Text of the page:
Copywriting – 7 Tips That Make Really Great Copy

May 30, 2013 | Author: | Posted in Education

Introduction
When you’re putting together an advertising campaign having great copy to move your audience to take action can never be underestimated. For many people, even those in the advertising industry, it can be a bit hit-and-miss to get your ads just right. To be able to write great copy consistently is an art-form that can take many years of practice to learn and develop. There are however, a few fantastic tips that can make this process just that bit easier. What I’m going to share with you here is list of seven fabulous tips to help you to write better copy for your advertising campaign. In putting these tips together I have spent time seeing what’s working and what’s not working as well as interviewing a number of internet marketing professionals and some really successful copywriters for a few of their inner-most secrets.

Background
I have been writing for many years and particularly concentrating on advertising copywriting for the past several years. During this time I have been learning from many of the experts at their craft from around the world. I’ve spent a lot of time watching, reading and constantly learning to see what the copywriting gurus are doing and replicating their winning formulas. For some time now I have been watching the best of the best at what they do and I believe I have identified seven things that make their copy great. The greats I’m talking about include the late Gary Halbert, Brian Keith Voiles, Bob Bly as well as one of the world’s best copywriters who comes from Australia, Brett McFall. This is by no means a complete list of the who’s who of copywriting but these few incredible masters have set the benchmark for what to accept in extraordinary copywriting. To fully understand the process of copywriting I have broken the tips up into three basic areas and we’ll discuss each of these individually.

Headline
This is without a doubt the most important area for all successful ads.

1. Headline must excite, invite and entice
The headline must be written in such as a way to excite the reader and invite them to read on and then finally to entice them to carryout an action at the conclusion of the ad. The Pareto principle or the 80/20 rule applies to how best to write the headline. While the headline, and any sub headings will take up less than 20% of the words in the ad, 80% of the work must be done on the headline. Many great copywriters start with a basic idea or theme for the headline and then write the body copy. Once they’re happy with the body they come back and spend most of their time rewording and refining the headline.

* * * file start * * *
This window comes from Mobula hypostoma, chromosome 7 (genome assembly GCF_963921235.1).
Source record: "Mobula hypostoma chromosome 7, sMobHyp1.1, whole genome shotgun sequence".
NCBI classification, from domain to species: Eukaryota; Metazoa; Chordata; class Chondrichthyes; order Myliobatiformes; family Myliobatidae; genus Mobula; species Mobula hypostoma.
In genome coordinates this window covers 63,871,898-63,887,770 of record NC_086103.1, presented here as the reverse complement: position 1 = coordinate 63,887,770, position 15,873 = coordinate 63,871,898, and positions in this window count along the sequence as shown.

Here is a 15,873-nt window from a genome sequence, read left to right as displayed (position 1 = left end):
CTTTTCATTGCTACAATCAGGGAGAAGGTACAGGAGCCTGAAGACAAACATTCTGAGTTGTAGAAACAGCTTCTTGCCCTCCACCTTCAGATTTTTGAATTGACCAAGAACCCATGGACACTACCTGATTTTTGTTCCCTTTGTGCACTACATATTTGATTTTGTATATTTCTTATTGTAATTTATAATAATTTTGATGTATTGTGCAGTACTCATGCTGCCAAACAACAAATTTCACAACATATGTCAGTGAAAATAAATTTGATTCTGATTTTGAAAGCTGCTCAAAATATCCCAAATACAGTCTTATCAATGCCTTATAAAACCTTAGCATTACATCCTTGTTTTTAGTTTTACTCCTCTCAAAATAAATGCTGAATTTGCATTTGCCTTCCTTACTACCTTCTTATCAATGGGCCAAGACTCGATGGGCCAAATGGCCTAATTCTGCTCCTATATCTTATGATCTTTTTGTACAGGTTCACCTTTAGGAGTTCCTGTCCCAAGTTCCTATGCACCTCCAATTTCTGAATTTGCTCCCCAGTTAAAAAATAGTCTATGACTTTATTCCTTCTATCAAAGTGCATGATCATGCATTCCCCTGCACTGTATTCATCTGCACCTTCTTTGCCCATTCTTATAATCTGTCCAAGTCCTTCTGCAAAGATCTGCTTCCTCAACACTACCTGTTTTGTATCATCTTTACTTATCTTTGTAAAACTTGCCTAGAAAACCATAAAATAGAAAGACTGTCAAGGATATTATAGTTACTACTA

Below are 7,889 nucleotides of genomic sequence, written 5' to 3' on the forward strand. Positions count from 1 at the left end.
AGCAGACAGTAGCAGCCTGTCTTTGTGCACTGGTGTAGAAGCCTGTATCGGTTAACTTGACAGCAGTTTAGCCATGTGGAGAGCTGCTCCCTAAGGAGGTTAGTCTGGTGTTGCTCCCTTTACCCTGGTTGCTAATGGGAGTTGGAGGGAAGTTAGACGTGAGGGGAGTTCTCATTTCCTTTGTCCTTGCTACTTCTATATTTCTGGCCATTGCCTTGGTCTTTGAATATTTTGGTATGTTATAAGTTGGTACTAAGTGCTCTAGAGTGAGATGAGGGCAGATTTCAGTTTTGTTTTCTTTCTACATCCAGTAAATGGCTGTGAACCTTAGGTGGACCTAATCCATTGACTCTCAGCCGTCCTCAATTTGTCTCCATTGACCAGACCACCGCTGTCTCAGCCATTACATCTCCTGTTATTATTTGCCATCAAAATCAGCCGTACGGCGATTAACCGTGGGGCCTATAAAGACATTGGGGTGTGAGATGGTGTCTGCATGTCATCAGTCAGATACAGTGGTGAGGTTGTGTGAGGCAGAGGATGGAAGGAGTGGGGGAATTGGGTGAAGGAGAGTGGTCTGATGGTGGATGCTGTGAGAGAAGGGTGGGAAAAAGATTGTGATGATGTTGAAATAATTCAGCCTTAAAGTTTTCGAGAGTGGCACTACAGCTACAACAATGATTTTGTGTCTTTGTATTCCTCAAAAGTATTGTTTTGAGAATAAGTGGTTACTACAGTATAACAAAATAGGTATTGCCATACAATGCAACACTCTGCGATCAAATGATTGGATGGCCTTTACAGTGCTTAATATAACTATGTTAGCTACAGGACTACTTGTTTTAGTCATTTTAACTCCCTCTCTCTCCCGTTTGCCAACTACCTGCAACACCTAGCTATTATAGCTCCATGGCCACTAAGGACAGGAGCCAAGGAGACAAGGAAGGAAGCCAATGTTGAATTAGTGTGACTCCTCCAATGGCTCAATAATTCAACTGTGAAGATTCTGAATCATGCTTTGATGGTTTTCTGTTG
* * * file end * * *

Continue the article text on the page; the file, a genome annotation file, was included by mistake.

Body copy
2. A great story gets excellent results
Be compelling in your ads by telling a gripping story. Everyone loves a great story and it’s no different when writing ads. Get your audience interested from the beginning with a fantastic headline and then tell them a story that they cannot put down. Take them on a journey and they will be moved to take an action at the finish. The best way to learn how to tell a compelling story is to read heaps of great books. Look at some of the classic great story tellers like Ian Fleming author of the James Bond stories and John D. McDonald author of the Travis McGee stories. Their stories are always compelling and grip, keeping the readers intrigued until the very end. Your copy needs to do the same thing. The other way of becoming a great storyteller is to be an observer of life. Watch and observe life around you. Read and listen to what’s happening on TV, radio and in magazines. These are fantastic sources of stories and storytelling. It won’t take you long to become a collector of great stories that you can tell in your ads.
Don’t forget to always keep you ads conversational. If your audience believes you are talking directly to them they are more inclined to keep reading.

3. Include some emotion
Stephen King, the great horror writer is reported to have said that without emotion and belief there is no fear. The emotional value of any copy should not be underestimated. If your audience becomes emotionally involved in your copy then there is a great chance that they will carry out an action at the conclusion.

4. Know your product
At the end of the day there is only one way to really know your product and that is to research, research, research. And when you think you know your product and you start writing the copy keep asking yourself, SO WHAT? If it isn’t important and compelling then get rid of it. Everything in the copy must be important and necessary while taking the audience on a journey.

5. Do it quickly
If you’re going to get it wrong and fail, and you will from time to time, then I suggest you do it quickly and get it over and done with. Then it’s time to move on and chances are you’ll get it right the next time. Always remember; don’t suffer because of one missing piece of information. If you think you’re missing a vital piece of information and just can’t identify what it is then move on without it. If it’s really that important then it will come to you.

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